The CEO of the Melbourne Convention Bureau is well-known in her field for a variety of reasons, not least her knowledge and experience and pleasant, good-humoured approach to doing business. In this interview with The Siteseer, Karen Bolinger shares views and advice on the industry, the world, Australia, Melbourne, the Chinese market, CSR and much else.
Siteseer: What are some of the big issues facing your business?
Karen Bolinger: The world is changing, as is the speed with which we’re doing business. I’ve been in this industry for some time and it’s much more competitive than it ever was, especially in the Asia-Pacific region. There are a variety of reasons for this. New infrastructure is being built and governments are investing more in the industry. It really is the pillar of many economies now.
The state of the global economy is always a concern of course, as is the terrorism threat.
The Asian region is in a rotation pattern for international association business and if I think about who we compete with, I realise just how aggressive it’s all become. Singapore has a long-established convention centre and brand. So has Seoul, which is very aggressive. Kuala Lumpur and Thailand have invested heavily in infrastructure recent years. China will continue to do so of course, and I don’t think we can forget India. Also, in my view, in the next ten years you’ll see more African competition.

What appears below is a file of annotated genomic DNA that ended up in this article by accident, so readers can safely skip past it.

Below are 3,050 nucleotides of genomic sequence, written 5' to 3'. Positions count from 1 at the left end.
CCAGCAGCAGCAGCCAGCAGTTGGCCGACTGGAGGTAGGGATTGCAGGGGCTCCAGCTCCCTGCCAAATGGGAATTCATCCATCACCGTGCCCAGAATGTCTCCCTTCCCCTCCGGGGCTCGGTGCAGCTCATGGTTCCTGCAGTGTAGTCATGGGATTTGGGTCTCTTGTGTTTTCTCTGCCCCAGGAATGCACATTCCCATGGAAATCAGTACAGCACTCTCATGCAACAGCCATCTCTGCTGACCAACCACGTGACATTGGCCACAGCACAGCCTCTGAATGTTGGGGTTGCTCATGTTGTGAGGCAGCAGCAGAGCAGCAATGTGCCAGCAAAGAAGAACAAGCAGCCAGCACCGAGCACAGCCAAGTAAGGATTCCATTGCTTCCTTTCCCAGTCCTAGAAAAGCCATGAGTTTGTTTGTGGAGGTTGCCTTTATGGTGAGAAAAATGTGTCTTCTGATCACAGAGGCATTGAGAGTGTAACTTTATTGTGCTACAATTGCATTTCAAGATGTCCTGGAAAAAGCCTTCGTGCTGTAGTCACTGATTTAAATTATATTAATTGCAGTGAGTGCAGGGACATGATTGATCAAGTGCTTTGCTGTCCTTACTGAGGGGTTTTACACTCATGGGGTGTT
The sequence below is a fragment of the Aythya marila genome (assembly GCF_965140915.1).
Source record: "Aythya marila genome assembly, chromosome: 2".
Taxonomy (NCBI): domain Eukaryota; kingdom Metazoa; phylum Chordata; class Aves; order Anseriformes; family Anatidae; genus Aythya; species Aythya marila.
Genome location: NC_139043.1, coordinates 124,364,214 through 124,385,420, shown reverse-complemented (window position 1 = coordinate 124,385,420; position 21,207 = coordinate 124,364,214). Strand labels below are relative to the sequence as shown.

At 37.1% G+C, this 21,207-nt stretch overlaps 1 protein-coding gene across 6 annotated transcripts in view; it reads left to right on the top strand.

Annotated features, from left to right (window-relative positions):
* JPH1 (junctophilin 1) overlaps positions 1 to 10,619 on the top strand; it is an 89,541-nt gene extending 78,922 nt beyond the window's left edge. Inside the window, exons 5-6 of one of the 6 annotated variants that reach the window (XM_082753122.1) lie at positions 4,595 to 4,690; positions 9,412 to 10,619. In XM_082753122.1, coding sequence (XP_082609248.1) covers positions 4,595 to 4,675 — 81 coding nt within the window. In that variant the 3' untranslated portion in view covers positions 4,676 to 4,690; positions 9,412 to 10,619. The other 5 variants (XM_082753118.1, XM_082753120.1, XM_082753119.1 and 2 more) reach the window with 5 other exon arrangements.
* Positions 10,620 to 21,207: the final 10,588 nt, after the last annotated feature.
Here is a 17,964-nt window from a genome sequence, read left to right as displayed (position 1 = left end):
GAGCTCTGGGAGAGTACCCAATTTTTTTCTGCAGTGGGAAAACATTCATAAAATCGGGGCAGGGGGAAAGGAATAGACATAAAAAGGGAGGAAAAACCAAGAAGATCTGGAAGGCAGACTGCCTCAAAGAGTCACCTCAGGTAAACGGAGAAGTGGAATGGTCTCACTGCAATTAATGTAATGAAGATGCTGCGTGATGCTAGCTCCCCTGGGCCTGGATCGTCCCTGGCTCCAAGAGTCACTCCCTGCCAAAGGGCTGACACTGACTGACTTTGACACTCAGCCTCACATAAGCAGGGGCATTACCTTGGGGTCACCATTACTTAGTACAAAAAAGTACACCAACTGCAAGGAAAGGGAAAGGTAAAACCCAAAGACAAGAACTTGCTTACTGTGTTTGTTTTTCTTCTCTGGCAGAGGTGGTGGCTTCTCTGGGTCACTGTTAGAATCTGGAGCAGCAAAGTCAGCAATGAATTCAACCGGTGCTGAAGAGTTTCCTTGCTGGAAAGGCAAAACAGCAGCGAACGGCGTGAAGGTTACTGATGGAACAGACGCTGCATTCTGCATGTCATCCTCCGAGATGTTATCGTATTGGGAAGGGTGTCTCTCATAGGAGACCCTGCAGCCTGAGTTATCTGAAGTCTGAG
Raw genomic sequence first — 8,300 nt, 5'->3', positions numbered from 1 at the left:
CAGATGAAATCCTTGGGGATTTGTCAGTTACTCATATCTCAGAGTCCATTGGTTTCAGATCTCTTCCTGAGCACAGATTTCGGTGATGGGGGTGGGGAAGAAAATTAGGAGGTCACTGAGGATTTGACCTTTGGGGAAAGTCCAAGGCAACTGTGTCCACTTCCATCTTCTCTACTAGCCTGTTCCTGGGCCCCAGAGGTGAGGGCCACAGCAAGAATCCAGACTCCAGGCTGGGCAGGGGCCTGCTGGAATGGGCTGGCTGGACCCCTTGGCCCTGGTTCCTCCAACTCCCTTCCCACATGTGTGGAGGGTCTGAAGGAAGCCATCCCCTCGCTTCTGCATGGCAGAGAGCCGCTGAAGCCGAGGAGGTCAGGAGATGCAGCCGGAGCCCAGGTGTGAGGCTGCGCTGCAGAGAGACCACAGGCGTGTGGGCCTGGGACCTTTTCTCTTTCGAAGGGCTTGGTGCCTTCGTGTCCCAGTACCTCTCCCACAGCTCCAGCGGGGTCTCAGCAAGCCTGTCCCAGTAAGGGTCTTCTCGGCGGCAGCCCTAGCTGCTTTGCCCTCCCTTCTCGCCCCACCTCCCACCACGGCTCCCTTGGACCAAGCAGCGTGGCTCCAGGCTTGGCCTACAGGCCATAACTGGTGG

An interesting trend is local participation. Buyers and decision-makers, particularly for association conferences, are seeking interaction and participation in the destinations they take their conferences to. That’s their give-back if you like. They want to make sure they’re helping local people get educated from the entry level up, to look after the local communities. They’re often seeking to do it in Africa and certainly the Asian region. It’s about leaving a legacy behind for the future.
What does it all mean? It means we must really keep in mind the associations’ objectives and adapt our offering to be in line with their outcomes. Australia is an advanced business event destination in many respects and we are well positioned and competitive, in many ways, to deliver on this.
SS: Are you happy with the levels of support your industry gets?
KB: I always think it could be improved. I sit on the Business Events Council of Australia board which is a collective of the key business event bodies in Australia and a lot of what we do is lobbying and profiling the value of this sector at a federal level, and demonstrating the value that business events deliver to the economy. It’s not just about hotels and the tourism products that do well out of it. It’s the networking, knowledge-exchange and the trade and investment linked to our business that’s critically important. We must make sure we get federal support, and then at a state level we must tap into that support further.